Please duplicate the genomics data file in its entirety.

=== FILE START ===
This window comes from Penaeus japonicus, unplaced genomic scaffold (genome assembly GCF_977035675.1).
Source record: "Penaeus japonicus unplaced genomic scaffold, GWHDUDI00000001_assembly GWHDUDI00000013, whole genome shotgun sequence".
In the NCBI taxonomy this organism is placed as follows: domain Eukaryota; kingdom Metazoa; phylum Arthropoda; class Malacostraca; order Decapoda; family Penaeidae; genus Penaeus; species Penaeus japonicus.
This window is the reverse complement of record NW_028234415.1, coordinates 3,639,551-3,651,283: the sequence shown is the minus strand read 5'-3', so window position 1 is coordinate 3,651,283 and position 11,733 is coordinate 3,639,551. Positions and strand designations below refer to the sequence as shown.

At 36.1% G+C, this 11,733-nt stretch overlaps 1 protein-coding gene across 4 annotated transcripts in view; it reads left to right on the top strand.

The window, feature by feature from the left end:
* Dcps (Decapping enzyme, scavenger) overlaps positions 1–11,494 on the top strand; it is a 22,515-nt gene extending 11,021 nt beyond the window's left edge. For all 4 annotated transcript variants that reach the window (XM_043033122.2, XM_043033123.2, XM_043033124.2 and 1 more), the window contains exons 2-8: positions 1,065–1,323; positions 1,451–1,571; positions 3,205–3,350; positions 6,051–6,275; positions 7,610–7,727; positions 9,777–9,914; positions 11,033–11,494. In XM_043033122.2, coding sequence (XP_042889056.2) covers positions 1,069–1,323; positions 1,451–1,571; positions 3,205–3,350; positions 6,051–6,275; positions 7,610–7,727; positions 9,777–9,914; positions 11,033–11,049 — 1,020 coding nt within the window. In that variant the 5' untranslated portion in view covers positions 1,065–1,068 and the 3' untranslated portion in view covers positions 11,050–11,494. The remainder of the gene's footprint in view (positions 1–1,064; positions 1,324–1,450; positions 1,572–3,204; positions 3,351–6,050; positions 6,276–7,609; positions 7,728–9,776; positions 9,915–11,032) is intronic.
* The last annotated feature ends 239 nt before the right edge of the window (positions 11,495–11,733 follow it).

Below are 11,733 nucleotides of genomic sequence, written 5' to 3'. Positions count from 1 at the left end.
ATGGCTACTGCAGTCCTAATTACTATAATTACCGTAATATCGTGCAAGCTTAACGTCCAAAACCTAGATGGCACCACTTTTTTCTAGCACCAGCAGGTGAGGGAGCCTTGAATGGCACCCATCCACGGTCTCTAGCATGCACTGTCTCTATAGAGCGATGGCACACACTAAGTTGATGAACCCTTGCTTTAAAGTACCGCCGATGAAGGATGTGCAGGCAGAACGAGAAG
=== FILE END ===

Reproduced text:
This window comes from Penaeus japonicus, unplaced genomic scaffold (genome assembly GCF_977035675.1).
Source record: "Penaeus japonicus unplaced genomic scaffold, GWHDUDI00000001_assembly GWHDUDI00000013, whole genome shotgun sequence".
In the NCBI taxonomy this organism is placed as follows: domain Eukaryota; kingdom Metazoa; phylum Arthropoda; class Malacostraca; order Decapoda; family Penaeidae; genus Penaeus; species Penaeus japonicus.
This window is the reverse complement of record NW_028234415.1, coordinates 3,639,551-3,651,283: the sequence shown is the minus strand read 5'-3', so window position 1 is coordinate 3,651,283 and position 11,733 is coordinate 3,639,551. Positions and strand designations below refer to the sequence as shown.

At 36.1% G+C, this 11,733-nt stretch overlaps 1 protein-coding gene across 4 annotated transcripts in view; it reads left to right on the top strand.

The window, feature by feature from the left end:
* Dcps (Decapping enzyme, scavenger) overlaps positions 1–11,494 on the top strand; it is a 22,515-nt gene extending 11,021 nt beyond the window's left edge. For all 4 annotated transcript variants that reach the window (XM_043033122.2, XM_043033123.2, XM_043033124.2 and 1 more), the window contains exons 2-8: positions 1,065–1,323; positions 1,451–1,571; positions 3,205–3,350; positions 6,051–6,275; positions 7,610–7,727; positions 9,777–9,914; positions 11,033–11,494. In XM_043033122.2, coding sequence (XP_042889056.2) covers positions 1,069–1,323; positions 1,451–1,571; positions 3,205–3,350; positions 6,051–6,275; positions 7,610–7,727; positions 9,777–9,914; positions 11,033–11,049 — 1,020 coding nt within the window. In that variant the 5' untranslated portion in view covers positions 1,065–1,068 and the 3' untranslated portion in view covers positions 11,050–11,494. The remainder of the gene's footprint in view (positions 1–1,064; positions 1,324–1,450; positions 1,572–3,204; positions 3,351–6,050; positions 6,276–7,609; positions 7,728–9,776; positions 9,915–11,032) is intronic.
* The last annotated feature ends 239 nt before the right edge of the window (positions 11,495–11,733 follow it).

Below are 11,733 nucleotides of genomic sequence, written 5' to 3'. Positions count from 1 at the left end.
ATGGCTACTGCAGTCCTAATTACTATAATTACCGTAATATCGTGCAAGCTTAACGTCCAAAACCTAGATGGCACCACTTTTTTCTAGCACCAGCAGGTGAGGGAGCCTTGAATGGCACCCATCCACGGTCTCTAGCATGCACTGTCTCTATAGAGCGATGGCACACACTAAGTTGATGAACCCTTGCTTTAAAGTACCGCCGATGAAGGATGTGCAGGCAGAACGAGAAG